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Workshop in Washington Discusses Transport Infrastructure in Brazil

Parul Dubey on September 21, 2018 - in Events

São Paulo, September 2018 – Fundação Dom Cabral, considered the best business school in Latin America, according to the Financial Times ranking, with international standard and activities on development and training of executives, entrepreneurs and public managers, launched today (Sept. 20) the study titled “Diagnosis and Projections for the Infrastructure in Transportation Logistics in Brazil,” at the IDB headquarters in Washington, during the “Investments in Transport Infrastructure in Brazil” workshop.

This diagnosis is a detailed study about projects that have been developed in Brazil, required to start a sustainable process of continuous improvements in the Brazilian transport infrastructure.

This study is a result of the Transport Logistics Infrastructure Platform (PILT/FDC), sponsored by the CCR Group, VLI, Ecorodovias, QG Infra, and Arteris, and launched in July 2017 to help governments, labor category associations and private companies identify structuring projects for the multimodal transportation network, considering a long-term planning.

According to Professor Paulo Resende, coordinator of the Logistics, Infrastructure and Supply Chain of Fundação Dom Cabral and coordinator of the Logistics Platform (PILT/FDC), the study shows that 50% of Brazilian highways will be in terrible conditions by 2025, and will still be the main type of cargo transportation. “It means an increase in logistics costs of R$15.5 billion every two years, that is, an increase of about 80 billion dollars by 2025.”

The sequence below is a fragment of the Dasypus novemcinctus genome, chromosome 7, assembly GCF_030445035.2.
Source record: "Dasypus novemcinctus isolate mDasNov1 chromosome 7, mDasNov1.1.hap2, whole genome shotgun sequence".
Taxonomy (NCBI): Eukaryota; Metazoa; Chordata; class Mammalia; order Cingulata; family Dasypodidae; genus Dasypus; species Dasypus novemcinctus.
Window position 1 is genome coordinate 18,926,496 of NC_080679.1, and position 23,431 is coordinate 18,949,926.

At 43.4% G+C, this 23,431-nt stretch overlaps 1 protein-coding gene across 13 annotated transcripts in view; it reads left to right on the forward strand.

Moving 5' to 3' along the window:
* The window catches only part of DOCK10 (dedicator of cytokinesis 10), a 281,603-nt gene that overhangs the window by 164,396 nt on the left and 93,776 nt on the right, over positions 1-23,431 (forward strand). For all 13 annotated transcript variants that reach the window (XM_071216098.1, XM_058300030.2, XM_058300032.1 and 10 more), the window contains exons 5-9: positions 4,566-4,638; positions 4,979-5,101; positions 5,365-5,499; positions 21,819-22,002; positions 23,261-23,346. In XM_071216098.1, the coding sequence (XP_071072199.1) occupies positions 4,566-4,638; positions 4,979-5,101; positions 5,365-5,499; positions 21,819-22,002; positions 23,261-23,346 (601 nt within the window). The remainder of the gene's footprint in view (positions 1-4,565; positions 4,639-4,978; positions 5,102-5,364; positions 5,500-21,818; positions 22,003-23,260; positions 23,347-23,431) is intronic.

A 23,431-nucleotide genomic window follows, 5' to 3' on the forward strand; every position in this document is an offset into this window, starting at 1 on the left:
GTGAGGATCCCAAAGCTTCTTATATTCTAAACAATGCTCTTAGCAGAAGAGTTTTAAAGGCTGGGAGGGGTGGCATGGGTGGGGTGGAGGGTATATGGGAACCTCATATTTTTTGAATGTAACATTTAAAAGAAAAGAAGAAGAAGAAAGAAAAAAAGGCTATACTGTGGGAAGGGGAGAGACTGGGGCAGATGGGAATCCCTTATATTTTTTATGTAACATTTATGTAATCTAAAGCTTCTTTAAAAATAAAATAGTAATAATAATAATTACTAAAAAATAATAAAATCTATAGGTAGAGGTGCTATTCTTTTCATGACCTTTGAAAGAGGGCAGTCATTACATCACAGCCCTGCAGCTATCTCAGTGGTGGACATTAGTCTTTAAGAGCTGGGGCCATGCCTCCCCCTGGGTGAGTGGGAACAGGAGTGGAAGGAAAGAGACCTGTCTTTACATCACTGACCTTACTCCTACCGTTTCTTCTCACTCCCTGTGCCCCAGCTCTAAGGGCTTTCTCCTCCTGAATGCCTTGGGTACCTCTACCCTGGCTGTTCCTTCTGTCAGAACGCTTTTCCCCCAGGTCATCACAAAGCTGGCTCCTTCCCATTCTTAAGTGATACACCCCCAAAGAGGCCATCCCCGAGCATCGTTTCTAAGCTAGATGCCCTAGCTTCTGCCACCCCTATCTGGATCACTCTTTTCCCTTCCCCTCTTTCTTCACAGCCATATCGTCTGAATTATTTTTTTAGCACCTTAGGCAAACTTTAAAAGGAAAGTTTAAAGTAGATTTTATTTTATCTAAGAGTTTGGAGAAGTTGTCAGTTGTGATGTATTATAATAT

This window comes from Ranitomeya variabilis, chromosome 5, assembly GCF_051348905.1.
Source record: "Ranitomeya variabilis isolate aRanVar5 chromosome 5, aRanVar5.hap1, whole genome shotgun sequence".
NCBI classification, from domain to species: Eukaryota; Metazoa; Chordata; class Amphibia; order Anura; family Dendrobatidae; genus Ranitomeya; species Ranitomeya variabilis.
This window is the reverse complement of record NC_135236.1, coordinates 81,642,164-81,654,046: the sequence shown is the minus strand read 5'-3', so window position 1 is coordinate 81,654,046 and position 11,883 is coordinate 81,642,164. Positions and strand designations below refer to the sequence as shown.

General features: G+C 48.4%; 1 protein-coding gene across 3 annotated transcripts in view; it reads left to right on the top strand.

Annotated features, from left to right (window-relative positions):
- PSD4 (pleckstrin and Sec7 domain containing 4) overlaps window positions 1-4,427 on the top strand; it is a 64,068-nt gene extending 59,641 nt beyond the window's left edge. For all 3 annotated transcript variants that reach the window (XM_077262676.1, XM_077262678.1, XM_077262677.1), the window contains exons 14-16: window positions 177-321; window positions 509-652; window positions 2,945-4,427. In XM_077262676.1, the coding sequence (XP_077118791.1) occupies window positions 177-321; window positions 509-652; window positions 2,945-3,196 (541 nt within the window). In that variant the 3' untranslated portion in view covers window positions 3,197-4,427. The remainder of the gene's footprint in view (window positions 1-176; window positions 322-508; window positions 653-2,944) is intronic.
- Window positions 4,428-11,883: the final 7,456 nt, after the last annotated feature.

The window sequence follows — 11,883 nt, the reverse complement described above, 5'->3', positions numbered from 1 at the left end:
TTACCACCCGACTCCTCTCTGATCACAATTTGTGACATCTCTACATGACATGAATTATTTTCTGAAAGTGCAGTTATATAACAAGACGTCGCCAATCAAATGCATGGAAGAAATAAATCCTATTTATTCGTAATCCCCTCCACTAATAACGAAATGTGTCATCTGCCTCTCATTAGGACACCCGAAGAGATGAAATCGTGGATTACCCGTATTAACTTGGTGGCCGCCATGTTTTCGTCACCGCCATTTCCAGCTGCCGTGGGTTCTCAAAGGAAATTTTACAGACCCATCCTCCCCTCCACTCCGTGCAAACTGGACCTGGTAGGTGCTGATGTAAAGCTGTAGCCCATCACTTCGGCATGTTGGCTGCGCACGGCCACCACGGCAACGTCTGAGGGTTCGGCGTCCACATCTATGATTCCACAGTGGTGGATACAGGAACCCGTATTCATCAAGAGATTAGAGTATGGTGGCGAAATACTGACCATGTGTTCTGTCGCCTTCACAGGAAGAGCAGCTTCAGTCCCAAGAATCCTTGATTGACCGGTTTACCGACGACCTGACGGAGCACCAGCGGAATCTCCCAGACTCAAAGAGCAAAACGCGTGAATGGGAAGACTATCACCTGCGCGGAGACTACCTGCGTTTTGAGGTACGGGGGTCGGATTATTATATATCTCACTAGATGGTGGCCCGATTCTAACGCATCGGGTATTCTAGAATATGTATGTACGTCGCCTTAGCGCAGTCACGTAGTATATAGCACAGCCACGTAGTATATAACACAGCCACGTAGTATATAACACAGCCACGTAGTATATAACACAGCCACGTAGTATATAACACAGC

According to Leonardo Vianna, president of the CCR Group, Brazil has not prioritized planning in the last years, which ended up causing obstacles to infrastructure development. The country requires long-term planning, with structural projects protected by society, inserted in the government agenda for infrastructure. “We urgently need to ensure a more stable regulatory environment so that private investors are interested in investing in the country and participating in long-term projects without compromising the financial health of their companies.”

César Borges, President of the Brazilian Association of Highway Concessionaires (ABCR), presented a summary of the scenario of the Brazilian highways and explained that the study conducted by Fundação Dom Cabral helps detect the best projects in the short, medium and long term, especially those that show bottlenecks of logistics and land transportation in the country. “After that, the government can better allocate fiscal resources to investments.” The private sector may also support the government in this public-private partnership to continue investing and improving the system, which is critical for the recovery of economic growth. We won’t have a country with sustainable and long-term growth without an efficient infrastructure. And this study supports decisions about investments, whether public or private.”